NEW CASTLE, Pa. — The students in the Mohawk School District’s FFA program are proud of their blue and gold and they aren’t afraid to show it.
The group has approximately 40 active members and their interests are diverse. Some raise lambs, some hogs, some steers, goats and horses. And then there are some who shy away from the livestock and go for the power stuff, learning mechanics and working on small motors. Others focus on landscaping.
When FFA first began, it was called the Future Farmers of America, an organization of only boys who were going to be farmers. Today, it is a national organization with nearly 8,000 men and women in Pennsylvania. It is a group that encourages hands-on skills in horticulture, mechanics, construction, business and leadership skills.
The whole idea of FFA is to educate students and that’s what the Mohawk FFA is doing.
Not every school offers
Each of the students has a story to tell about why they are involved in FFA. One student even pays tuition to attend the district so he can learn about repairing antique tractors through the program. Most have a connection to agriculture, but some don’t live on a farm. However, they feel lucky their school district is still offering the program.
Senior Abbey Benninghoff has been involved in the program throughout high school and wouldn’t have changed the experience. She added that she is involved in high school rodeo competition and has gained many friends, but the one thing she can brag about — that some can’t now that fewer and fewer schools are offering it — is her FFA chapter.
FFA’er Tyler Claypool explained how his experience has helped him develop into his own person.
“When you put that jacket on, there is a lot of pride that goes into it,” he said.
The students are busy throughout the year with different activities, supervised projects, and their record books.
In October, the group helps with Ag Encounter, where fourth graders throughout the county get to learn about swine and sheep through special exhibits at the county fairgrounds. A contest is also held that month for forestry and ornamental landscaping, land judging, dairy judging, horse, agronomy and ag mechanics.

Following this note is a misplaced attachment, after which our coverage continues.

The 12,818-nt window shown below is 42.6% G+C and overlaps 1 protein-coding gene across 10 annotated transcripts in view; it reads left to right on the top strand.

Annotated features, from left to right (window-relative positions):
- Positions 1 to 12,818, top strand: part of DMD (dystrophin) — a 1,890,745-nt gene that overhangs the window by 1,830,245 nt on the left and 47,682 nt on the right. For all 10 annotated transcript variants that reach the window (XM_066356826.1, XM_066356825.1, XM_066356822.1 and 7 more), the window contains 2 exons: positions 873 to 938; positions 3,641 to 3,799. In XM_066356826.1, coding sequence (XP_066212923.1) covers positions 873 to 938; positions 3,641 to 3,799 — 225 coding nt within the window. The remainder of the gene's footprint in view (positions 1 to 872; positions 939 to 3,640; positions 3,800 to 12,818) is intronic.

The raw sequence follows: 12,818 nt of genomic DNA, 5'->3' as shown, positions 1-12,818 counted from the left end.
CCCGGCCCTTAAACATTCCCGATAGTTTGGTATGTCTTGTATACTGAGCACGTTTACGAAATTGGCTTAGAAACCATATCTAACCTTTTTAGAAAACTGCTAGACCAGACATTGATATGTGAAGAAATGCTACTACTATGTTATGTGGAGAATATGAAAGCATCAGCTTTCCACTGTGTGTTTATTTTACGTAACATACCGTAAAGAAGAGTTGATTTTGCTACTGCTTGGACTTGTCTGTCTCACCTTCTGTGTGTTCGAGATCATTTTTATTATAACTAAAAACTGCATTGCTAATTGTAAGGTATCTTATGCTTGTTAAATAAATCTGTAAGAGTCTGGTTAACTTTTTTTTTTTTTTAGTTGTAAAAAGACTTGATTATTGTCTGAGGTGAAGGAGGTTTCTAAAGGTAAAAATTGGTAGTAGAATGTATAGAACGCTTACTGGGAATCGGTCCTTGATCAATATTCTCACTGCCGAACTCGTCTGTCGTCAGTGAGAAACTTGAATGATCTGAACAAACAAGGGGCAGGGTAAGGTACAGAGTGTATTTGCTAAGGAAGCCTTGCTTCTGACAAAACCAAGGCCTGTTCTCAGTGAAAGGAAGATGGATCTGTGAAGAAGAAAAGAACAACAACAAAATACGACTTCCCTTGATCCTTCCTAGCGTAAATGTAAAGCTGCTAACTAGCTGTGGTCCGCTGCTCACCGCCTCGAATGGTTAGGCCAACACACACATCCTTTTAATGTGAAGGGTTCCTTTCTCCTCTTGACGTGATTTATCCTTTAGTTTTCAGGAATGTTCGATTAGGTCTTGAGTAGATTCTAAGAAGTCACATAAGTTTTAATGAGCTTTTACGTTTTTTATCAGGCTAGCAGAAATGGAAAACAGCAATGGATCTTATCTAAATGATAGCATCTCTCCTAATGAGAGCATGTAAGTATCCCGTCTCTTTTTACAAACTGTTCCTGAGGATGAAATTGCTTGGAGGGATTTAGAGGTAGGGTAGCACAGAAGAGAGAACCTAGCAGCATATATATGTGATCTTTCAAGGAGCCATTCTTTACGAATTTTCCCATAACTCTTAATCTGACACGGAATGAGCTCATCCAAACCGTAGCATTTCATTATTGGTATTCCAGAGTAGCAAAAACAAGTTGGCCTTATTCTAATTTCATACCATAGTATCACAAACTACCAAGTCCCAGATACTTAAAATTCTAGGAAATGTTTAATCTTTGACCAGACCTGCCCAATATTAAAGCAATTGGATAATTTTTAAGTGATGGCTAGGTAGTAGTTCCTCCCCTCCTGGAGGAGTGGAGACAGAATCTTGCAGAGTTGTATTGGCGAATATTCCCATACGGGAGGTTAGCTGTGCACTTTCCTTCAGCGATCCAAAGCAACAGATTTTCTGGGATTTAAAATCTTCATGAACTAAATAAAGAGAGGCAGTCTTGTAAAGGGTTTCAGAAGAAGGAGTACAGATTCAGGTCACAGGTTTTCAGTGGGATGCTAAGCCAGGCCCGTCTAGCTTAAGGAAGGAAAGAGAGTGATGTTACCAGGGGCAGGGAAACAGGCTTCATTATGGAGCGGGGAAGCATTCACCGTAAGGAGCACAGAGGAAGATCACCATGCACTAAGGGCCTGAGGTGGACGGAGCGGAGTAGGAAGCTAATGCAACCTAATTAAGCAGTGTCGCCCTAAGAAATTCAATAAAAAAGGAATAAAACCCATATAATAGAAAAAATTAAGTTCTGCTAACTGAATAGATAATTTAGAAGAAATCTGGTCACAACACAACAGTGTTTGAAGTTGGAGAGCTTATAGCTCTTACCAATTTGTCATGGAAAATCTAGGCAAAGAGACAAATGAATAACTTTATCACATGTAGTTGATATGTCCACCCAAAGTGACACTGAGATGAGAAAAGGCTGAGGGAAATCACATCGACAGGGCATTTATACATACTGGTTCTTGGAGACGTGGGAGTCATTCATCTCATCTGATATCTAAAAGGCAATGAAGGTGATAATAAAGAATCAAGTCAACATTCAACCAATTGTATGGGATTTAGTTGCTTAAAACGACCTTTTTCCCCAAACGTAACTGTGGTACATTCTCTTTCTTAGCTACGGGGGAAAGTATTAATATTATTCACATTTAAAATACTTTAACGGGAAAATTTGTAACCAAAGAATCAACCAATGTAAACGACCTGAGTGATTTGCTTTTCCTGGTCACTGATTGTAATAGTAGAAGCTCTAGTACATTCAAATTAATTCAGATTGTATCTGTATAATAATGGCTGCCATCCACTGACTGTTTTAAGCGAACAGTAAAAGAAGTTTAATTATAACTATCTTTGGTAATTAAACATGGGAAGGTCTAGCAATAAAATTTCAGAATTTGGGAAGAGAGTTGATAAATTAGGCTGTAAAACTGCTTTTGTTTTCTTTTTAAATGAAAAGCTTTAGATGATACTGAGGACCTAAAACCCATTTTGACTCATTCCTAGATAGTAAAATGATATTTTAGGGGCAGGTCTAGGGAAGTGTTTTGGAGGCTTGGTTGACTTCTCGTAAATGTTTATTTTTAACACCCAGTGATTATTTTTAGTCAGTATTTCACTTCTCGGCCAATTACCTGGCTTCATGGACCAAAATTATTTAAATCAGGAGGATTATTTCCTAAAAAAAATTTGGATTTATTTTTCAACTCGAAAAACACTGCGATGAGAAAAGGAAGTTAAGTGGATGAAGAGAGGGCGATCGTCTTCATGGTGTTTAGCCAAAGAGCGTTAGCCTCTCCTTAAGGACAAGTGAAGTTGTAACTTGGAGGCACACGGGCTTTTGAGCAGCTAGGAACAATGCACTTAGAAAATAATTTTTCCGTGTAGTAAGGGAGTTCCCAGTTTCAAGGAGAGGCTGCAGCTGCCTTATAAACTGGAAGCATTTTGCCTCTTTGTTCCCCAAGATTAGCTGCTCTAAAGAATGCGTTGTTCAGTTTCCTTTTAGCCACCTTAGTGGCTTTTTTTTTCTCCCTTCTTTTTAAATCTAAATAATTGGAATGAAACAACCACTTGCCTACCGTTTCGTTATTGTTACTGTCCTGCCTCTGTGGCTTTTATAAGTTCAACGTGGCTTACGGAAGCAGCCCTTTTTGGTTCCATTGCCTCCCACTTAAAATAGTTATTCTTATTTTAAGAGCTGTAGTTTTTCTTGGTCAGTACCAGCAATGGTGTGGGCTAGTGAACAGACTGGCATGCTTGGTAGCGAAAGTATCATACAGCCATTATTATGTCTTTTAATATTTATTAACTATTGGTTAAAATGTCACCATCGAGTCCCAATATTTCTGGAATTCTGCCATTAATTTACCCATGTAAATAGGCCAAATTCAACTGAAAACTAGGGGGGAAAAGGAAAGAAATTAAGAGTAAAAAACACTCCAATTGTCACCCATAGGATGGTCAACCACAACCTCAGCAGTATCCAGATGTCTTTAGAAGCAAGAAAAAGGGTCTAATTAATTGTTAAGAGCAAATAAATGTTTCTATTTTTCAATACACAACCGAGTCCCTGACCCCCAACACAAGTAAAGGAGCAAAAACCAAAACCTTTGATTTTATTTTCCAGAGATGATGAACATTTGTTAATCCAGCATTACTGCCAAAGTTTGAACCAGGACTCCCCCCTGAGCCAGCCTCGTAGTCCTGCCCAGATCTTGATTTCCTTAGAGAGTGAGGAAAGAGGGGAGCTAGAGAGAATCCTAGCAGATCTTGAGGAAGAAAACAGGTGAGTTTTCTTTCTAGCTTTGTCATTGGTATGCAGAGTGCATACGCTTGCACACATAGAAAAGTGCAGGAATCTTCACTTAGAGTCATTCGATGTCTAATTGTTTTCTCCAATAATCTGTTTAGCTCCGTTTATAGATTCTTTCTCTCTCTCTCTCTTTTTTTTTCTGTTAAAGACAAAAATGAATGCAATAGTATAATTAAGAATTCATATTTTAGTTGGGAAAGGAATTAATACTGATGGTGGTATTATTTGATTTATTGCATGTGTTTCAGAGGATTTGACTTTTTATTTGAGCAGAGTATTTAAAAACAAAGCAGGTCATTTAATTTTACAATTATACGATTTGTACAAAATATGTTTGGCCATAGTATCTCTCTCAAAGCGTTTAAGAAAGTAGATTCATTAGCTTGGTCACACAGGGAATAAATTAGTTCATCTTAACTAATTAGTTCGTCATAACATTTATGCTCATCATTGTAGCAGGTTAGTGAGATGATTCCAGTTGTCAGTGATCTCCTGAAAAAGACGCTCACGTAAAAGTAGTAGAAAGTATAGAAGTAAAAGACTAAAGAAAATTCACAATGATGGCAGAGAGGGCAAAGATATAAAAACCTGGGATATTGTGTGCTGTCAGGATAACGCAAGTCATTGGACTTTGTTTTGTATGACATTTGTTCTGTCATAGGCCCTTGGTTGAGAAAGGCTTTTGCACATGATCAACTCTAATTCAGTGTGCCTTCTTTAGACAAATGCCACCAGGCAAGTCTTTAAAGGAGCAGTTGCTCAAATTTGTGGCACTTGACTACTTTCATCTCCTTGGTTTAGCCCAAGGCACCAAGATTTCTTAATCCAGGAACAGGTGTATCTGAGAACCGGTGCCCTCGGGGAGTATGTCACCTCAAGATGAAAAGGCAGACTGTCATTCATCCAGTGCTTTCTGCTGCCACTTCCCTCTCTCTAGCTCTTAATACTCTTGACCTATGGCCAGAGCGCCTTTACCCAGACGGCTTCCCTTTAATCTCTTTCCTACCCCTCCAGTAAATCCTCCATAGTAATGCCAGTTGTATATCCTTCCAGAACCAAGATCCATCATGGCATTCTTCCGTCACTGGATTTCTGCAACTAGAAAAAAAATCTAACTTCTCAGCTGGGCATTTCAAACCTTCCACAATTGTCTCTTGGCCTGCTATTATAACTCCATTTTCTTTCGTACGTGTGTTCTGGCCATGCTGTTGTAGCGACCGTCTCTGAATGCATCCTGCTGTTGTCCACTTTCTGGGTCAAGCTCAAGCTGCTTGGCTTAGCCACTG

The students also get the chance to travel to the national convention Oct. 22-24.
In November the group holds a semi-annual sausage sale. The students get to learn, from beginning to end, how sausage is made and dealing with customers.
Pa. Farm Show
And in January, group travels to the Pennsylvania Farm Show in Harrisburg for three days, which includes the state FFA convention and awards presentations.
The FFA is very active at the Pa. Farm Show every year. This year, the group presented two square dance teams and both earned blue ribbons.
In addition, the group made a demonstration of how to make cheese in your home, placing fifth out of more than 20 teams at the competition. The students made soft curd and mozzarella cheese on stage from one gallon of milk.
In February, the group celebrates FFA week and members have the opportunity to meet with a state officer.
Then in March, a second sausage sale is held, along with public speaking and parliamentary procedure contest.
In April, another contest is held at the Lawrence County fairgrounds where the repair of small gas engines, dairy foods, meat, floriculture, wildlife and livestock judging all takes place.
In May, an awards banquet is held where scholarships are awarded to some students going on to post-secondary school and Penn State FFA week is held in June.
This year, Kelli Fox was Mohawk’s winner of the Keystone Degree winner at the Pa. Farm Show. She has kept records on the family farm, Glad Run Miniature Horse Farm. She documented her care, training and showing of numerous miniature horses during the past several years.
To be eligible for the Keystone, or state FFA, degree a participant must earn or invest over $1,000 or work over 600 hours and have had an active FFA leadership program.
This year, nearly 300 members earned the degree in Pennsylvania.
The students at Mohawk had one answer when asked what the biggest lesson they have learned as a result of FFA. And surprisingly, it was one word, but so important — teamwork.
As they spread out across the table, they agreed without teamwork, many of their activities would be impossible and it is a skill they use in other parts of their life.
The group also agreed the opportunities, competition and networking are all important facets of the FFA.
FFA Adviser Cliff Wallace agreed that the opportunities, competition and fun are what keeps the chapter going.
“If they aren’t having fun, then we won’t have members,” Wallace said.
However, one area he said they forget about is the confidence the members build during their time in the chapter, which helps them develop in their career paths.
Wallace said one area the group is different from other schools programs and even FFA programs across the state is that the group is tight knit.
The FFA program at Mohawk is full of pride inside and out. They include all the members in activities and many can be found together outside of the school building.
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